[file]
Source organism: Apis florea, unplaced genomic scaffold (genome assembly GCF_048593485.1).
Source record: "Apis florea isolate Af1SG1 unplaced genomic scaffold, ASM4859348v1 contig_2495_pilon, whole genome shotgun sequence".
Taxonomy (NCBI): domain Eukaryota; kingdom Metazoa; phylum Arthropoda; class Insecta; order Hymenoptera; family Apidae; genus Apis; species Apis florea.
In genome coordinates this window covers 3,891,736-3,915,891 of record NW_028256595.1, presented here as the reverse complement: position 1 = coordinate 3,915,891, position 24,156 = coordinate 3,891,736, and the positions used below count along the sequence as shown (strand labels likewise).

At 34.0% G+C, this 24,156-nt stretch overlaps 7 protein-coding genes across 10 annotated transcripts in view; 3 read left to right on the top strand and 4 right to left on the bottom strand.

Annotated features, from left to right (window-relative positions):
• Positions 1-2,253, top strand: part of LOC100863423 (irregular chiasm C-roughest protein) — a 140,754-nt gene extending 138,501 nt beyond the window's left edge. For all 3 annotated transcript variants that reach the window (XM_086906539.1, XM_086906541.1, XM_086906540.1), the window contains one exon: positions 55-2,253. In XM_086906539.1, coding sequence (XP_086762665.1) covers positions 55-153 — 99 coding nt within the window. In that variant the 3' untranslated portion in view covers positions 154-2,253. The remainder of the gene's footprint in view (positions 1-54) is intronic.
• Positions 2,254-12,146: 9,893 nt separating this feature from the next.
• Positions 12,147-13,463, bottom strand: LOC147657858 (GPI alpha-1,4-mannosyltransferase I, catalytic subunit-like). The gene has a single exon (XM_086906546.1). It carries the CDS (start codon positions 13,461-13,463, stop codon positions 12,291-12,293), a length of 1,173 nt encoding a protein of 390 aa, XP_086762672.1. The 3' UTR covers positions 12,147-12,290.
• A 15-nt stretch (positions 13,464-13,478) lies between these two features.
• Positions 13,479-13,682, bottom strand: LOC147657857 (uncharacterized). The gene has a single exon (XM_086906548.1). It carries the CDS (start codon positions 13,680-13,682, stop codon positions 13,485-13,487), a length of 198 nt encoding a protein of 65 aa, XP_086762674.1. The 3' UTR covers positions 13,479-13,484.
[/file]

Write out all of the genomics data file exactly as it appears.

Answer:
Source organism: Apis florea, unplaced genomic scaffold (genome assembly GCF_048593485.1).
Source record: "Apis florea isolate Af1SG1 unplaced genomic scaffold, ASM4859348v1 contig_2495_pilon, whole genome shotgun sequence".
Taxonomy (NCBI): domain Eukaryota; kingdom Metazoa; phylum Arthropoda; class Insecta; order Hymenoptera; family Apidae; genus Apis; species Apis florea.
In genome coordinates this window covers 3,891,736-3,915,891 of record NW_028256595.1, presented here as the reverse complement: position 1 = coordinate 3,915,891, position 24,156 = coordinate 3,891,736, and the positions used below count along the sequence as shown (strand labels likewise).

At 34.0% G+C, this 24,156-nt stretch overlaps 7 protein-coding genes across 10 annotated transcripts in view; 3 read left to right on the top strand and 4 right to left on the bottom strand.

Annotated features, from left to right (window-relative positions):
• Positions 1-2,253, top strand: part of LOC100863423 (irregular chiasm C-roughest protein) — a 140,754-nt gene extending 138,501 nt beyond the window's left edge. For all 3 annotated transcript variants that reach the window (XM_086906539.1, XM_086906541.1, XM_086906540.1), the window contains one exon: positions 55-2,253. In XM_086906539.1, coding sequence (XP_086762665.1) covers positions 55-153 — 99 coding nt within the window. In that variant the 3' untranslated portion in view covers positions 154-2,253. The remainder of the gene's footprint in view (positions 1-54) is intronic.
• Positions 2,254-12,146: 9,893 nt separating this feature from the next.
• Positions 12,147-13,463, bottom strand: LOC147657858 (GPI alpha-1,4-mannosyltransferase I, catalytic subunit-like). The gene has a single exon (XM_086906546.1). It carries the CDS (start codon positions 13,461-13,463, stop codon positions 12,291-12,293), a length of 1,173 nt encoding a protein of 390 aa, XP_086762672.1. The 3' UTR covers positions 12,147-12,290.
• A 15-nt stretch (positions 13,464-13,478) lies between these two features.
• Positions 13,479-13,682, bottom strand: LOC147657857 (uncharacterized). The gene has a single exon (XM_086906548.1). It carries the CDS (start codon positions 13,680-13,682, stop codon positions 13,485-13,487), a length of 198 nt encoding a protein of 65 aa, XP_086762674.1. The 3' UTR covers positions 13,479-13,484.